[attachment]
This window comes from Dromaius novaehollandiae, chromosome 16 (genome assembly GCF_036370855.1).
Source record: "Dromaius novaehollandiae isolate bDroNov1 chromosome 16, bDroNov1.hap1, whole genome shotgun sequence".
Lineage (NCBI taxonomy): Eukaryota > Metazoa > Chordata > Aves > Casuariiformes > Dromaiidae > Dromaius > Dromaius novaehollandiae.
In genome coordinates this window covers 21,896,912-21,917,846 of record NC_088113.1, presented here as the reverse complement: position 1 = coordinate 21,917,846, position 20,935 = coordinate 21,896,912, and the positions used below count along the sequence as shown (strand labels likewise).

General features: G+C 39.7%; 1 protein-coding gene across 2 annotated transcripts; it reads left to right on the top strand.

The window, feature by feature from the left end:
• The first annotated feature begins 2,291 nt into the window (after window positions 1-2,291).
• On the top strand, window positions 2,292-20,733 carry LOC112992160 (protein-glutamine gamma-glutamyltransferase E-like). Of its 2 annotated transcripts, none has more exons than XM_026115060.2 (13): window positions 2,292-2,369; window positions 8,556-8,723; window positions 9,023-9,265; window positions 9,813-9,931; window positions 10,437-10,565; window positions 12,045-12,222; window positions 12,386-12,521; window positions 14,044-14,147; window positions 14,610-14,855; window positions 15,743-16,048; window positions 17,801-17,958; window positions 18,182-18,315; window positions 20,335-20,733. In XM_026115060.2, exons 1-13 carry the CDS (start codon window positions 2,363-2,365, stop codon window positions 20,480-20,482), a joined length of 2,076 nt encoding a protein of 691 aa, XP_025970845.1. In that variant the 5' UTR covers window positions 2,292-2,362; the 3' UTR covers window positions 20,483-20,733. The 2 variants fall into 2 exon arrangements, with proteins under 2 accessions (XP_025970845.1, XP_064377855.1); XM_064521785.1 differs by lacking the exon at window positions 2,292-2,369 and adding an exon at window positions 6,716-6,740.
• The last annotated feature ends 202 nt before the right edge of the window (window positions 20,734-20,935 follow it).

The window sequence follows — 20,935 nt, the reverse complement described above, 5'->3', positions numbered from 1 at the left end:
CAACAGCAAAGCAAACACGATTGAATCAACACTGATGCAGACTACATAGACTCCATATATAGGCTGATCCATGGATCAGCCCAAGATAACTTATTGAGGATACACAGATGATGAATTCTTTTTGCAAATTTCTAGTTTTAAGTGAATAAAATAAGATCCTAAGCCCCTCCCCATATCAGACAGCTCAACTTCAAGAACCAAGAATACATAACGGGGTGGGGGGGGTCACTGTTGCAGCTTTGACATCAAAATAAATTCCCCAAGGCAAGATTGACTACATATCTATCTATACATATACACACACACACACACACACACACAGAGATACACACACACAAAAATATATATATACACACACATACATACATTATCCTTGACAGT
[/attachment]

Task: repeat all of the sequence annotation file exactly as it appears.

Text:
This window comes from Dromaius novaehollandiae, chromosome 16 (genome assembly GCF_036370855.1).
Source record: "Dromaius novaehollandiae isolate bDroNov1 chromosome 16, bDroNov1.hap1, whole genome shotgun sequence".
Lineage (NCBI taxonomy): Eukaryota > Metazoa > Chordata > Aves > Casuariiformes > Dromaiidae > Dromaius > Dromaius novaehollandiae.
In genome coordinates this window covers 21,896,912-21,917,846 of record NC_088113.1, presented here as the reverse complement: position 1 = coordinate 21,917,846, position 20,935 = coordinate 21,896,912, and the positions used below count along the sequence as shown (strand labels likewise).

General features: G+C 39.7%; 1 protein-coding gene across 2 annotated transcripts; it reads left to right on the top strand.

The window, feature by feature from the left end:
• The first annotated feature begins 2,291 nt into the window (after window positions 1-2,291).
• On the top strand, window positions 2,292-20,733 carry LOC112992160 (protein-glutamine gamma-glutamyltransferase E-like). Of its 2 annotated transcripts, none has more exons than XM_026115060.2 (13): window positions 2,292-2,369; window positions 8,556-8,723; window positions 9,023-9,265; window positions 9,813-9,931; window positions 10,437-10,565; window positions 12,045-12,222; window positions 12,386-12,521; window positions 14,044-14,147; window positions 14,610-14,855; window positions 15,743-16,048; window positions 17,801-17,958; window positions 18,182-18,315; window positions 20,335-20,733. In XM_026115060.2, exons 1-13 carry the CDS (start codon window positions 2,363-2,365, stop codon window positions 20,480-20,482), a joined length of 2,076 nt encoding a protein of 691 aa, XP_025970845.1. In that variant the 5' UTR covers window positions 2,292-2,362; the 3' UTR covers window positions 20,483-20,733. The 2 variants fall into 2 exon arrangements, with proteins under 2 accessions (XP_025970845.1, XP_064377855.1); XM_064521785.1 differs by lacking the exon at window positions 2,292-2,369 and adding an exon at window positions 6,716-6,740.
• The last annotated feature ends 202 nt before the right edge of the window (window positions 20,734-20,935 follow it).

The window sequence follows — 20,935 nt, the reverse complement described above, 5'->3', positions numbered from 1 at the left end:
CAACAGCAAAGCAAACACGATTGAATCAACACTGATGCAGACTACATAGACTCCATATATAGGCTGATCCATGGATCAGCCCAAGATAACTTATTGAGGATACACAGATGATGAATTCTTTTTGCAAATTTCTAGTTTTAAGTGAATAAAATAAGATCCTAAGCCCCTCCCCATATCAGACAGCTCAACTTCAAGAACCAAGAATACATAACGGGGTGGGGGGGGTCACTGTTGCAGCTTTGACATCAAAATAAATTCCCCAAGGCAAGATTGACTACATATCTATCTATACATATACACACACACACACACACACACACAGAGATACACACACACAAAAATATATATATACACACACATACATACATTATCCTTGACAGT